Hearing Aid Brands
|4752 U.S. Highway 19
New Port Richey, FL 34653
Frequently Asked Questions
What are some symptoms of hearing loss?
- Others complain you have the television too loud
- You have problems hearing birds or wind
- You have difficulty hearing female voices or children
- You have difficulty hearing in groups
- You find yourself confusing words or making silly mistakes
- Other people, or family members, think you have a hearing loss
What are some causes of hearing loss?
- Noise exposure (military, hunting, music, industrial, racing,
power saws, lawn mowers)
- Certain chemotherapy and radiation treatments
- Certain heavy-duty antibiotics
- Trauma to the head
- Excess ear wax
- Ear infections
- Viral infections
Is there anything I can do to restore my hearing?
Usually hearing loss is permanent. Consult with your doctor to
see if your symptoms are medical in nature and need any treatment,
especially if you have a sudden hearing loss. Even hearing
instruments will not restore normal hearing. Hearing instruments
will make previously missed sounds available at the level of
stimulation your auditory system needs at that particular pitch.
Why do I only have difficulty hearing in crowds?
If you have difficulty hearing in crowds, you could have a
high-frequency hearing loss. With this type of loss, you can hear
well in one-on-one situations and even in small groups. However when
you get around distracting speech/noise, you can hear the noise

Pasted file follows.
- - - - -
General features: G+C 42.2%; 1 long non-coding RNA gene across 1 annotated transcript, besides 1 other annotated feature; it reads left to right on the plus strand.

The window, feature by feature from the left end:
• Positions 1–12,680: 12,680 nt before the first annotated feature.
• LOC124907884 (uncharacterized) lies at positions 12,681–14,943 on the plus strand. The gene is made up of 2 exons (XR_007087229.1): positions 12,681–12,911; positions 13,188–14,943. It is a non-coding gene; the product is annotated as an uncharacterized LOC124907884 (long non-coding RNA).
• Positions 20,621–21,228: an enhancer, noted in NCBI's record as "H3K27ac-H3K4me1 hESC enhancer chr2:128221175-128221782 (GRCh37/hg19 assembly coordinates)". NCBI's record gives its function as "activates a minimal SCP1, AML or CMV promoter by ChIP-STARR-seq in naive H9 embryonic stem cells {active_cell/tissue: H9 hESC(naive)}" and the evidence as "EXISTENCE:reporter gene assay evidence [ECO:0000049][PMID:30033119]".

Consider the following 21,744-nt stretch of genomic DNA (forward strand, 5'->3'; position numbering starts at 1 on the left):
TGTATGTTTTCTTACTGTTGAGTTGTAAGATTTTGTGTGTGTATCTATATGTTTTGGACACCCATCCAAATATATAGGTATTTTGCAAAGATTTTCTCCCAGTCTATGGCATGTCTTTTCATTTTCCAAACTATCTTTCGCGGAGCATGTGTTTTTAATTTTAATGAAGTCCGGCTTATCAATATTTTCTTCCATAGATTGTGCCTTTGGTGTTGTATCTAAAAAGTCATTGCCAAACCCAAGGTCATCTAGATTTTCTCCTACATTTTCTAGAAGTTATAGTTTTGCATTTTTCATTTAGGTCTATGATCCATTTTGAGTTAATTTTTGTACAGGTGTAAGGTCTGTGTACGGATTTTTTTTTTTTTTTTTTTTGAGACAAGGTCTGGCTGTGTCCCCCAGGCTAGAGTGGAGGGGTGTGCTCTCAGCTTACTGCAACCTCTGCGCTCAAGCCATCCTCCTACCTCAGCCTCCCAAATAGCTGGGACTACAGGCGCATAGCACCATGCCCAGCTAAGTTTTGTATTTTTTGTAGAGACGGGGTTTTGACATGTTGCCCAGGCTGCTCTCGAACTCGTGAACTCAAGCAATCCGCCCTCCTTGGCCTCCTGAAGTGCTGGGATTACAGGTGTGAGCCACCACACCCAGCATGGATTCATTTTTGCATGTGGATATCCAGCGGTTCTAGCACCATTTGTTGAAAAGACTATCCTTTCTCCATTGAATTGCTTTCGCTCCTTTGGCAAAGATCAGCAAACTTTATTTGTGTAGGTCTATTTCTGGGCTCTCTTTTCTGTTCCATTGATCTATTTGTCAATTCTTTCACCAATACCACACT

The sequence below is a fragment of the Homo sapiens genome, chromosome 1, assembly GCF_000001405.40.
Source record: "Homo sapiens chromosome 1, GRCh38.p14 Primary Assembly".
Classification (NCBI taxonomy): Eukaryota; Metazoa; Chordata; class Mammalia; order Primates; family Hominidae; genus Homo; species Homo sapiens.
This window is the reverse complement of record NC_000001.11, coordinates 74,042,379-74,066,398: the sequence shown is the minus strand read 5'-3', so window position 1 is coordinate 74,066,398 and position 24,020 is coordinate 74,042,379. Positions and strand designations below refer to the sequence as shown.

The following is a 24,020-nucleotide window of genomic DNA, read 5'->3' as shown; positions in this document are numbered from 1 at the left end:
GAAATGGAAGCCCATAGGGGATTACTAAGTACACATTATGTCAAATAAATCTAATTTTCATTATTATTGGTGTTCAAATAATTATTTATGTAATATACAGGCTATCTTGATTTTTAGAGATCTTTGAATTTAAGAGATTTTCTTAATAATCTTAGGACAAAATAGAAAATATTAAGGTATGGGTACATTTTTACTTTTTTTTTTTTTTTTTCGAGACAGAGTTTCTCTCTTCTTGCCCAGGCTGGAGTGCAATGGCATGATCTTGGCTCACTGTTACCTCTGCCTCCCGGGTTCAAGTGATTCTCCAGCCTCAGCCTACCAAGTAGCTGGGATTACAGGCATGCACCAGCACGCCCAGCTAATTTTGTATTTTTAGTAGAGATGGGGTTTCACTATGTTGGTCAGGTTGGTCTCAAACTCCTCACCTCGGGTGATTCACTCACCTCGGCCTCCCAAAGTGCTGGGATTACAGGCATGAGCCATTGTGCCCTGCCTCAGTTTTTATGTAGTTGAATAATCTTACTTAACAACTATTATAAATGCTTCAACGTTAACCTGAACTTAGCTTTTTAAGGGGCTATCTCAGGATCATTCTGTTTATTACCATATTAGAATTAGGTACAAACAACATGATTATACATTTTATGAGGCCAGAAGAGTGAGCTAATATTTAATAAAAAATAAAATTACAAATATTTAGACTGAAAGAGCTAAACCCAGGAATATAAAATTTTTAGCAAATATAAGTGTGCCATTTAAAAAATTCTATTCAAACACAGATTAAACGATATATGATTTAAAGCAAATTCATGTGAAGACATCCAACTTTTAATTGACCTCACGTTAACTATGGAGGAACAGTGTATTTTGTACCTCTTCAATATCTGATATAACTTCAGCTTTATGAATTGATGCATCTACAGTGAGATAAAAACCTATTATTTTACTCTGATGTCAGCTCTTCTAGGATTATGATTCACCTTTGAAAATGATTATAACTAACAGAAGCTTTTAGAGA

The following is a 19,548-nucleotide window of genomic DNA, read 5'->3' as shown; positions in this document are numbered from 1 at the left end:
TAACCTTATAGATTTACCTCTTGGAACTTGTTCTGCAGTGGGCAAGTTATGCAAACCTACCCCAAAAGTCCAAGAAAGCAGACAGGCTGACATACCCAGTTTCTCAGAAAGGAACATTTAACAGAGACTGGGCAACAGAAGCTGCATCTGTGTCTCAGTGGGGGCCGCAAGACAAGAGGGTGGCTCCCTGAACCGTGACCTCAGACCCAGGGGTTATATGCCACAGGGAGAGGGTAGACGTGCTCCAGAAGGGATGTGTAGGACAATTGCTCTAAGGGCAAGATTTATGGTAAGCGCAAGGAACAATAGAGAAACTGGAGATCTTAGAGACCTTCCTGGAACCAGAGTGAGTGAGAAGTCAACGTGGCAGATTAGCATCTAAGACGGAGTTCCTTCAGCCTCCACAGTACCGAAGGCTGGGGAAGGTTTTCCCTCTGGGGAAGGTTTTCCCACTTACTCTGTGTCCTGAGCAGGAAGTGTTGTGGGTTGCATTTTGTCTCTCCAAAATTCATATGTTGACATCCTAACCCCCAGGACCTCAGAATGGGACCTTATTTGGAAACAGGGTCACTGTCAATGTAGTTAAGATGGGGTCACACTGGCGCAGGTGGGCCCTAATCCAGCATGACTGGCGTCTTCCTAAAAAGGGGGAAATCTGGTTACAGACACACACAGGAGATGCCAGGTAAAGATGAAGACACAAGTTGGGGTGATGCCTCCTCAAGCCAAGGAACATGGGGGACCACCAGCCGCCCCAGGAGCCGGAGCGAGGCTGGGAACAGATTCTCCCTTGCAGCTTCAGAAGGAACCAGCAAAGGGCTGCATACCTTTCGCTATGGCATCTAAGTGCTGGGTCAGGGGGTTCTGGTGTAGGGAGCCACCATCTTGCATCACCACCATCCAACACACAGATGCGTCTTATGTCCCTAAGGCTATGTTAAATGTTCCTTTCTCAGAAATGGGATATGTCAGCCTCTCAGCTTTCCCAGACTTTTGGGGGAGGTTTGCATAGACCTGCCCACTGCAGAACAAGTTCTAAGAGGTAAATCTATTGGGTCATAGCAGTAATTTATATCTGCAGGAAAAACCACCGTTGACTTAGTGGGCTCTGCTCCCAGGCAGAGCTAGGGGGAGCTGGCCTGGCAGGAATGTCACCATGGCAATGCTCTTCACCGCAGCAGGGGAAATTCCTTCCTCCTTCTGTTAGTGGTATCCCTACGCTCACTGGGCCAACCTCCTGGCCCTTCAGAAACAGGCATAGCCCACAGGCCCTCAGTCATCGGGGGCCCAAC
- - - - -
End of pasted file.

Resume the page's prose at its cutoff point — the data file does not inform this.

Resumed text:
louder than the speech. Your normal low-frequency hearing picks up
the low-pitched noise at a normal-hearing level, while you miss some
of the high-frequency speech sounds, where your hearing loss is
located, that bring in clarity. This hearing loss is not as
noticeable when speaking with someone without any competing noise.
Why do I have a difficult time hearing female voices when I can
hear male voices easily?
You may have a high-frequency hearing loss. Female voices,
children's voices, and even a majority of speech understanding lies
in the high frequencies. If you have a high-frequency hearing loss
you probably have a hard time hearing things, such as your wife's
voice. You may hear the low frequency sounds normally but miss the
high frequency sounds.
Will wearing a hearing aid restore my hearing to normal?
Unfortunately, NO. Hearing aids are exactly as the name implies,
aids. They will not restore your hearing to normal, but they will
make most sounds available to you at your hearing level. Research
shows that a large majority of aidable hearing loss can be helped
with hearing aids.
Do I need two hearing instruments?
If you have a hearing loss in both ears it is recommended that
you wear a hearing instrument in each ear. You can hear better out
of two good ears rather than one.
Better Hearing With Both Ears:
- With equal inputs coming from both sides to the brain, it is
easier to understand conversation.
- With good hearing in both ears, it is easier to determine the
direction, or source, of sound.
- When you hear well out of two ears, it boosts the loudness of
- Two good ears hear better in noise than one.
What is the "best" hearing instrument on the market?
There is not one "best" hearing instrument on the market. A
hearing instrument that works well for one individual may not
produce the same results for someone else since everyone has
different listening needs. Each major manufacturer makes a product
that is highly comparable to other manufacturer's product.
Does ear wax cause hearing loss?
Ear wax (cerumen) is an oily, fatty substance that protects the
ear canal. Each individual creates different amounts of wax. It is